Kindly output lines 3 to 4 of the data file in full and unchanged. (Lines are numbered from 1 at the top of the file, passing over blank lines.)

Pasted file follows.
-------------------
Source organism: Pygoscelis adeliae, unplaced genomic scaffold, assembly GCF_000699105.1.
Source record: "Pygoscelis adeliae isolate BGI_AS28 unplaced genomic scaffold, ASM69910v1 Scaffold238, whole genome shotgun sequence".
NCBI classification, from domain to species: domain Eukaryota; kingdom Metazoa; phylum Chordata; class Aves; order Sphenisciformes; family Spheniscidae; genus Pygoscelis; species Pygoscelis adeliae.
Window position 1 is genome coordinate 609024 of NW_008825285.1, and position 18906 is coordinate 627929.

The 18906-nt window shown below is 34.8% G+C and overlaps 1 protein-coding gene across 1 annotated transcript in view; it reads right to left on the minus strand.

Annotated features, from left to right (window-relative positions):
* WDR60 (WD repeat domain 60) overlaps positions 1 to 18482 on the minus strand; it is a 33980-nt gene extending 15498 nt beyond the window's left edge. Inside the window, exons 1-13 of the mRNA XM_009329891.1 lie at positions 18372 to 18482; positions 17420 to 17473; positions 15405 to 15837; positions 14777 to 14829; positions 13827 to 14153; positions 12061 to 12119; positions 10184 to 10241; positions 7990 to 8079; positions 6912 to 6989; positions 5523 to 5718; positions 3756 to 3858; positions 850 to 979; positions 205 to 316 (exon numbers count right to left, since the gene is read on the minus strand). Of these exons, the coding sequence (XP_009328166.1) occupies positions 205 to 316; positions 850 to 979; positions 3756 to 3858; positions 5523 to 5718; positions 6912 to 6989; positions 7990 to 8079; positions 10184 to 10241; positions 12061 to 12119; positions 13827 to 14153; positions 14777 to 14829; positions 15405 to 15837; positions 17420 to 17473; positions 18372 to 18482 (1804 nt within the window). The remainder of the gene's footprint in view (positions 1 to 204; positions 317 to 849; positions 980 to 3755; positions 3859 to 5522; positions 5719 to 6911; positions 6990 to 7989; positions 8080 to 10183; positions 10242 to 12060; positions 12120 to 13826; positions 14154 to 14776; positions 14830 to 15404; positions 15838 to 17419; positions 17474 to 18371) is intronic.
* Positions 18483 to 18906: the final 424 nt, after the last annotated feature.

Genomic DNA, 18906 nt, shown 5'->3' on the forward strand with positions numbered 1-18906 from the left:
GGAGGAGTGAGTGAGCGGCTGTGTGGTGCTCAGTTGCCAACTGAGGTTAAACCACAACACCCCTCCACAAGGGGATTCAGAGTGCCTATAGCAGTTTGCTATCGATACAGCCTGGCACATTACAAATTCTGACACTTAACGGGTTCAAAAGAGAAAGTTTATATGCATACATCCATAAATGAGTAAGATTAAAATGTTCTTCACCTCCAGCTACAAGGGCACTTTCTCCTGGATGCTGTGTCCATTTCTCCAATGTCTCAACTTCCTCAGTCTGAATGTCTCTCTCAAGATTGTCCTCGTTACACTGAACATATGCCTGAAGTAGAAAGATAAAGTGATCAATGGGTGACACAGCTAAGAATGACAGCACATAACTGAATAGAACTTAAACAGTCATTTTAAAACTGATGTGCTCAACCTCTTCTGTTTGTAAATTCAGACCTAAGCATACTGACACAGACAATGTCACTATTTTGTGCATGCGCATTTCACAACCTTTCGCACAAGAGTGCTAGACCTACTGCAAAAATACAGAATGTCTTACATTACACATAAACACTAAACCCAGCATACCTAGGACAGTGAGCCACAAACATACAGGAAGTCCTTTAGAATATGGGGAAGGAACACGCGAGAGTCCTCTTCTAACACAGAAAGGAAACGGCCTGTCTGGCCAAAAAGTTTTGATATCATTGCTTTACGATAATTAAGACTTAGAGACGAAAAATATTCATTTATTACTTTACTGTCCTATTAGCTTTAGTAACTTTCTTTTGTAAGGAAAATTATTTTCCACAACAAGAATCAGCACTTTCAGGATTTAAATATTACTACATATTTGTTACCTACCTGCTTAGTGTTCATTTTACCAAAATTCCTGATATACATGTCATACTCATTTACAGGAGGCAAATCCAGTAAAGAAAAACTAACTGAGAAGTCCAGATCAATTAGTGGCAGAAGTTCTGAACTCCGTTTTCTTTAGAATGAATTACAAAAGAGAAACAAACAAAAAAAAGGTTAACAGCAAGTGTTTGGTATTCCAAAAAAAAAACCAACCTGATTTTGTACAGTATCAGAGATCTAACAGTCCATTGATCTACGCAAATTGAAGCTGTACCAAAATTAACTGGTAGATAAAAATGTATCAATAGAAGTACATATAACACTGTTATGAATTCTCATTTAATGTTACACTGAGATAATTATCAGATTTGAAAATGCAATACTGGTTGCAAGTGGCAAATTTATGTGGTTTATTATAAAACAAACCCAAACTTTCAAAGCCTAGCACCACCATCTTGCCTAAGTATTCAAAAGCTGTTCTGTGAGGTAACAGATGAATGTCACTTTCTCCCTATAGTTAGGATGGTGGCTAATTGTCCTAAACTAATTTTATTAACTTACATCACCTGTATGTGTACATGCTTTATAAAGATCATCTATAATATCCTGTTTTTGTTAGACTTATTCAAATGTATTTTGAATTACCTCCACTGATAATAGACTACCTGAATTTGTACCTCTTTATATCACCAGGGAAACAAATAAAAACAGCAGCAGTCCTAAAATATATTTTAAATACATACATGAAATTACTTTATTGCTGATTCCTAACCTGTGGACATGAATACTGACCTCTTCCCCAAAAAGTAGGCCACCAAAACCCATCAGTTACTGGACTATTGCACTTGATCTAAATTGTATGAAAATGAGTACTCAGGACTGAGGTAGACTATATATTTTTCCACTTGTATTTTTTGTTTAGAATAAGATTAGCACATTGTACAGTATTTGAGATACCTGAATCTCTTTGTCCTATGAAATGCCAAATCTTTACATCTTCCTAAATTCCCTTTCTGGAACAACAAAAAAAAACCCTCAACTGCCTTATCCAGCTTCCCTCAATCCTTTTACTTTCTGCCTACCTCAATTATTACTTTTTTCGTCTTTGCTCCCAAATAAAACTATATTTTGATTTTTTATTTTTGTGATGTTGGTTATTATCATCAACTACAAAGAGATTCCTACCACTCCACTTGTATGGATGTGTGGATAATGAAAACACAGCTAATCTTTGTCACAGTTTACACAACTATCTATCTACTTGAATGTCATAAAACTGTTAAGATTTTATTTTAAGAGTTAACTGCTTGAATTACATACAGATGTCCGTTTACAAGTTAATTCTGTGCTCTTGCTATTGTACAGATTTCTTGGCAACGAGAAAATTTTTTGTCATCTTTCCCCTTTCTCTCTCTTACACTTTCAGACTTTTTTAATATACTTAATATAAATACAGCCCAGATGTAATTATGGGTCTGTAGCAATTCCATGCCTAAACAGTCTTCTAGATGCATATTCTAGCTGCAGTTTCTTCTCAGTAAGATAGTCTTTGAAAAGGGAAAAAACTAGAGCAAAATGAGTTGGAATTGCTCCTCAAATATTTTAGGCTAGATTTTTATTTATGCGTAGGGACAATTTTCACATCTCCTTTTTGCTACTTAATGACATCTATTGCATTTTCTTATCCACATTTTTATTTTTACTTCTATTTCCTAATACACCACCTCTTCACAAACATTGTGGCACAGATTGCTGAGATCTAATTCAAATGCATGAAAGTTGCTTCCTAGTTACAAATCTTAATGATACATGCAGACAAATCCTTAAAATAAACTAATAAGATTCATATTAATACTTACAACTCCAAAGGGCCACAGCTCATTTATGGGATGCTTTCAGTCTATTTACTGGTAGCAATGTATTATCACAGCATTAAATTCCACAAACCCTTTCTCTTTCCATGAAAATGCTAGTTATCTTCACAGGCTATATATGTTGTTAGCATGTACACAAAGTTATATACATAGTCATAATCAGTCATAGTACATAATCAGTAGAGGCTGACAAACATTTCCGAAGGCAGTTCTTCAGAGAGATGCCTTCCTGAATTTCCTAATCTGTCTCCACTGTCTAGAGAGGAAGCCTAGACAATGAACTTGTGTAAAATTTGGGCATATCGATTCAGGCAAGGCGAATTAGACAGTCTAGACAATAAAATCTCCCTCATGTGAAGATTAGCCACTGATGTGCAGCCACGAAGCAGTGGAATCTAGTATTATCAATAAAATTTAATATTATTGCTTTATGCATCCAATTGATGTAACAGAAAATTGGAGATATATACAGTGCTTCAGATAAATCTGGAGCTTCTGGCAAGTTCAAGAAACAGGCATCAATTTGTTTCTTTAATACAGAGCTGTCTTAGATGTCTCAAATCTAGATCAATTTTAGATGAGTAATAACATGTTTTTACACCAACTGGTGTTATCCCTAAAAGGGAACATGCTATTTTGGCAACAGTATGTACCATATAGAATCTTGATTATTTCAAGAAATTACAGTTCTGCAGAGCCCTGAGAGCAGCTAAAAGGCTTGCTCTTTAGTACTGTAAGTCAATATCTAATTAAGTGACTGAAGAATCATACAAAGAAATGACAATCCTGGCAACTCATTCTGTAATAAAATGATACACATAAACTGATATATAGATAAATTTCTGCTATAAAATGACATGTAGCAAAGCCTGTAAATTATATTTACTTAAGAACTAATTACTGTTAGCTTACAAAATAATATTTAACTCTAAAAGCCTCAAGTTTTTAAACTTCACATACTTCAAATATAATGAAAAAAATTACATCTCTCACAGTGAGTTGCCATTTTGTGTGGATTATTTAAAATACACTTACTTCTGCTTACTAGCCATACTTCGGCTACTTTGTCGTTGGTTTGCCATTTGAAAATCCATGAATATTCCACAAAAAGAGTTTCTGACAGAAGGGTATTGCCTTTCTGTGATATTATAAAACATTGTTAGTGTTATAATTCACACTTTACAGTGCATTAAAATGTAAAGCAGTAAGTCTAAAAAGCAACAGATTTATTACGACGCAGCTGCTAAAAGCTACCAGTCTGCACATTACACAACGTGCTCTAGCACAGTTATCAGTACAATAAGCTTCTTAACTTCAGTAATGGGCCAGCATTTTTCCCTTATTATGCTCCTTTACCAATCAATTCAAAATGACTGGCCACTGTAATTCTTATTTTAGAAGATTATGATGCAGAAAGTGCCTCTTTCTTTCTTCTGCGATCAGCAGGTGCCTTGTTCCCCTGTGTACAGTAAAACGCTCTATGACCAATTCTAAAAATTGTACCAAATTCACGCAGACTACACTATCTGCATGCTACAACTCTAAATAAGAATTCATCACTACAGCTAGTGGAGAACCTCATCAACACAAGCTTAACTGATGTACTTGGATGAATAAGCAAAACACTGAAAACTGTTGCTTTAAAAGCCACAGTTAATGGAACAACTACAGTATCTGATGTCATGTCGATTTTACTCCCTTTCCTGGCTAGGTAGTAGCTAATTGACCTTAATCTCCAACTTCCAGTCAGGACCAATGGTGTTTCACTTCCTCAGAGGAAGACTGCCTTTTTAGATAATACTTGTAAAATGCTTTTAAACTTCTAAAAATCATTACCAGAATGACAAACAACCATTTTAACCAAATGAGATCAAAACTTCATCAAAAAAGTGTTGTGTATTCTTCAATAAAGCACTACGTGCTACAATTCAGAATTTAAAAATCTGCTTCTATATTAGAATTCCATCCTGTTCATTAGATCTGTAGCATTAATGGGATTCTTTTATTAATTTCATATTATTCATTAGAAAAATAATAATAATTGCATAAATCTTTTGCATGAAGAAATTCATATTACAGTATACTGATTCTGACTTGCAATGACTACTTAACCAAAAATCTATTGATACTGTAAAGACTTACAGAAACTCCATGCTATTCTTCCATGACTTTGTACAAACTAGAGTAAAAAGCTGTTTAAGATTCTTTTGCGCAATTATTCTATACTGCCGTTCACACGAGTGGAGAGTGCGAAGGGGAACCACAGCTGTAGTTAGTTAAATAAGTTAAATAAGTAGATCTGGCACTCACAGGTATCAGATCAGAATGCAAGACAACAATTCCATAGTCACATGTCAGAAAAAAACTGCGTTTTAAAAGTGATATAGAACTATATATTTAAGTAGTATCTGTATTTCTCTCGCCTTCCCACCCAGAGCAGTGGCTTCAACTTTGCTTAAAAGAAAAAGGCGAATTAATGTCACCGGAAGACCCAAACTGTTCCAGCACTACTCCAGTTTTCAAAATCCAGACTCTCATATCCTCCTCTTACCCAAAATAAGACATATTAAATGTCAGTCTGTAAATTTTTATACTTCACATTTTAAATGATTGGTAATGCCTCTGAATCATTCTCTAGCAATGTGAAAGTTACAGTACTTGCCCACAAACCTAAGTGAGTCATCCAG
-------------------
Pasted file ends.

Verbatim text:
NCBI classification, from domain to species: domain Eukaryota; kingdom Metazoa; phylum Chordata; class Aves; order Sphenisciformes; family Spheniscidae; genus Pygoscelis; species Pygoscelis adeliae.
Window position 1 is genome coordinate 609024 of NW_008825285.1, and position 18906 is coordinate 627929.